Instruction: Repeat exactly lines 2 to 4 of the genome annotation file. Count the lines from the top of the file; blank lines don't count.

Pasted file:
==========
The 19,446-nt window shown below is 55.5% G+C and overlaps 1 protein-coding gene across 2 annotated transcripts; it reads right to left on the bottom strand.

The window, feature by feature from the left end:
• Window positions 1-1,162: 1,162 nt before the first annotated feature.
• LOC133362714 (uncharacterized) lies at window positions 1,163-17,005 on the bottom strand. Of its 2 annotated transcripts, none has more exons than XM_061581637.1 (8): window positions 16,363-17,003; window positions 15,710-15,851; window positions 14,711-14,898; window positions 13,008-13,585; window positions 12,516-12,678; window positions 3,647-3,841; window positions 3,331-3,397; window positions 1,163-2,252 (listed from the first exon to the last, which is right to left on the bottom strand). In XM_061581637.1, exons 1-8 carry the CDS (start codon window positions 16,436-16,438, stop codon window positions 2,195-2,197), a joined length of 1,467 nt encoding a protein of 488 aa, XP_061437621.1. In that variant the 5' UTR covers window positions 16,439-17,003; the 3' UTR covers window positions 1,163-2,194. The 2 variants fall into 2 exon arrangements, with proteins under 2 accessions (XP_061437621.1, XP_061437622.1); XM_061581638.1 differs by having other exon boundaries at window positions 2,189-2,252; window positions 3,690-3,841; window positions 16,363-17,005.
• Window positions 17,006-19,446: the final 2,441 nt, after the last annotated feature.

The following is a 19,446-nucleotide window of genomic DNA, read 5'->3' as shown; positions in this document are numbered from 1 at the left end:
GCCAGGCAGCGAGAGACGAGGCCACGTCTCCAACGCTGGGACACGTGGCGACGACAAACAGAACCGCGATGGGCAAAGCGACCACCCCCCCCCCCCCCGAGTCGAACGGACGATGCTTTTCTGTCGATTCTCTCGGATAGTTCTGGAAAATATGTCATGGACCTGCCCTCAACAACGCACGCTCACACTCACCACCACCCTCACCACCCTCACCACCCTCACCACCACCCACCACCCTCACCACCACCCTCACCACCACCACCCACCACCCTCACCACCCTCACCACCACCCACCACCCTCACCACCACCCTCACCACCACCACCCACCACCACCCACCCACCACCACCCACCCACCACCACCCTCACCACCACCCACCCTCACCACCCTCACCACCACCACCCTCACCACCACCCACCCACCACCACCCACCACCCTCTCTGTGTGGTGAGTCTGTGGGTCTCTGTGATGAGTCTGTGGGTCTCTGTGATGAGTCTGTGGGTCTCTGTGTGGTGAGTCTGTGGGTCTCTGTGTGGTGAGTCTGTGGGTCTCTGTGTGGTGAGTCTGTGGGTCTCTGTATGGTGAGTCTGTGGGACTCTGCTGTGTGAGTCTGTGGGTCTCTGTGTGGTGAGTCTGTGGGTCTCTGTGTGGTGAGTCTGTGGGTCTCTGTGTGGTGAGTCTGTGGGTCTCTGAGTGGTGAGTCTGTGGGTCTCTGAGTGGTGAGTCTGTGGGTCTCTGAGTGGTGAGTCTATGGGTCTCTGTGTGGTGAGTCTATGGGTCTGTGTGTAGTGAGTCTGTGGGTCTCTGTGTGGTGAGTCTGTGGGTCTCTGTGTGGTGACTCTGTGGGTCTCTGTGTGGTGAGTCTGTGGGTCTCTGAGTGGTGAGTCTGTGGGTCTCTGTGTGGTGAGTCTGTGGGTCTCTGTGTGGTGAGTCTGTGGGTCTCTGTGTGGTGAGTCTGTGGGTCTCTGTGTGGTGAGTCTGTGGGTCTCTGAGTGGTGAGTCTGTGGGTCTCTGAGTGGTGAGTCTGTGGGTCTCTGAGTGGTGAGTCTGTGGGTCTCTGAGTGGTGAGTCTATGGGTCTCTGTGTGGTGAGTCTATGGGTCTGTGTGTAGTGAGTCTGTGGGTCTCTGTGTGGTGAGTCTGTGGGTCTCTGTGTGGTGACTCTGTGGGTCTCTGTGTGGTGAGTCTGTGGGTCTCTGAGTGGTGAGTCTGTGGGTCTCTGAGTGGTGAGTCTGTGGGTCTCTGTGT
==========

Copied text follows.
The window, feature by feature from the left end:
• Window positions 1-1,162: 1,162 nt before the first annotated feature.
• LOC133362714 (uncharacterized) lies at window positions 1,163-17,005 on the bottom strand. Of its 2 annotated transcripts, none has more exons than XM_061581637.1 (8): window positions 16,363-17,003; window positions 15,710-15,851; window positions 14,711-14,898; window positions 13,008-13,585; window positions 12,516-12,678; window positions 3,647-3,841; window positions 3,331-3,397; window positions 1,163-2,252 (listed from the first exon to the last, which is right to left on the bottom strand). In XM_061581637.1, exons 1-8 carry the CDS (start codon window positions 16,436-16,438, stop codon window positions 2,195-2,197), a joined length of 1,467 nt encoding a protein of 488 aa, XP_061437621.1. In that variant the 5' UTR covers window positions 16,439-17,003; the 3' UTR covers window positions 1,163-2,194. The 2 variants fall into 2 exon arrangements, with proteins under 2 accessions (XP_061437621.1, XP_061437622.1); XM_061581638.1 differs by having other exon boundaries at window positions 2,189-2,252; window positions 3,690-3,841; window positions 16,363-17,005.